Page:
I guess an important thing to remember here is that the current system actually give us a lot of solutions for dealing with Molochian traps. That’s how we’ve made it this far. It’s great if we can improve the ways we cooperate, but from Game B I get the sense that our current ways of cooperating are fundamentally broken and cannot be fixed without a paradigm shift, which I think is untrue. (For more on this, see Zvi Mowshowitz’s response to Meditations on Moloch.)
Two areas of existential risk often brought up in Game B discourse are natural resource depletion and climate change, so let me say something about those in particular.
Natural Resource Depletion Probably Won’t Destroy Our Long-Term Potential #
While modern technology does come with significant existential risk, resource extraction probably doesn’t? I think humanity would recover from all but the most extreme civilisational collapse scenarios, so for natural resource depletion to be an existential risk, it would have to be really, really bad.
So how do things look? We’re probably not going to run out of phosphorous (which is crucial in food production) any time soon. It looks like we’ve stopped increasing the amount of land we use for growing things; our food production gains are now purely efficiency gains. Water scarcity is perhaps more serious. As the number of humans grows and some water sources get depleted, we get less freshwater per capita (Lal 2015), though food production continues to increase even so (Dinar, Tieu, and Huynh 2019). As Lal (2015) notes, if all freshwater supplies were divided equally among Earth’s people, the per capita supply would be 3x what we need; scarcity is and will likely remain geographically heterogeneous, as dry and densely populated regions suffer most, and generally “Earth’s water resources are adequate to meet the present and future demands”. So natural resource scarcity seems like a problem, but I have a hard time even imagining how it would cause total human extinction or anything close to it in the next century, say.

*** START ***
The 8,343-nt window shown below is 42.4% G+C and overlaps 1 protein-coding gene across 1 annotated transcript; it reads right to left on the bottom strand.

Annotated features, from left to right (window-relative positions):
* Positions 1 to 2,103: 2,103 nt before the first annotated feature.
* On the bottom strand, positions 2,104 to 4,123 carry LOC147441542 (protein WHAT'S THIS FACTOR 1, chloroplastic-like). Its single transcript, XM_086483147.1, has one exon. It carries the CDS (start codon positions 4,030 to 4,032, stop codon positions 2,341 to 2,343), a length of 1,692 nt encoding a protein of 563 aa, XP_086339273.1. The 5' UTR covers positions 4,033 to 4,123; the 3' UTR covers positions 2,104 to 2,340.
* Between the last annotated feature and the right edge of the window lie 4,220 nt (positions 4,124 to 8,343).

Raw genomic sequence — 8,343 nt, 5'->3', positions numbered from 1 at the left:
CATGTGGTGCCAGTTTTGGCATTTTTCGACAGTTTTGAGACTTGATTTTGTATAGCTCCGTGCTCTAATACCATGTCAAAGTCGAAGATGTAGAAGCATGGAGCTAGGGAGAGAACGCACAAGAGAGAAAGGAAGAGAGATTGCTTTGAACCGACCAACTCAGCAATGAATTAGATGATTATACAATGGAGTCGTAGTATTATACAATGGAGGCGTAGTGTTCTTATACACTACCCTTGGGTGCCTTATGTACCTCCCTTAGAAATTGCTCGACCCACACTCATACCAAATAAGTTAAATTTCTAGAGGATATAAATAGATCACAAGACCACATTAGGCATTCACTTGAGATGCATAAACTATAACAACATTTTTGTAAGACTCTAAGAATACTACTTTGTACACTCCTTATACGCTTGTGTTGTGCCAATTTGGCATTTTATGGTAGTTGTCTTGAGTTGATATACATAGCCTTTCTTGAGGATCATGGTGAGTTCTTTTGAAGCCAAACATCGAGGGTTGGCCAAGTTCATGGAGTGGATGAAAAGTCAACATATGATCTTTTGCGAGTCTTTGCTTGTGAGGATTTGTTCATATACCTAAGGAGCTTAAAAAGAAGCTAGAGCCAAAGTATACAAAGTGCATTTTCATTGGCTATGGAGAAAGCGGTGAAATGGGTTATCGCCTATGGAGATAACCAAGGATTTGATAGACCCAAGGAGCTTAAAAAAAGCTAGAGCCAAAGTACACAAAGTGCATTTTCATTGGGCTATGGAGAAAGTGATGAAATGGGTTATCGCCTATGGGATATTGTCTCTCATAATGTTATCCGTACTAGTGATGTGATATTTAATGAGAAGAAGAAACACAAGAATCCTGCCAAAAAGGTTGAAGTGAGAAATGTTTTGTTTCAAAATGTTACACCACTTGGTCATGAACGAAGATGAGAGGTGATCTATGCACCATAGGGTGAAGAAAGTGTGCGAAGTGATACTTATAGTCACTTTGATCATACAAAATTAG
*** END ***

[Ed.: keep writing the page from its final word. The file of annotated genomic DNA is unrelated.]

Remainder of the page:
Robert Wiblin has also looked into natural resource depletion and seems bearish, writing that “[s]omeone who confidently tells you almost all natural resources will become much more or less abundant should be treated with suspicion” (but see comments for some additional discussion). Ord (2020, 167) puts the existential risk due to natural resource scarcity in the next century at <0.1%, though I think that’s pessimistic.
Game B texts discuss resource depletion because it’s a paradigmatic Molochian trap: it’s good for those who extract and make use, but bad for all of us if we run out, and hard to slow down (because you get outcompeted). I don’t think it’s as large a problem as they seem to do, so this seems like an area where collective action problems are not (yet) catastrophic.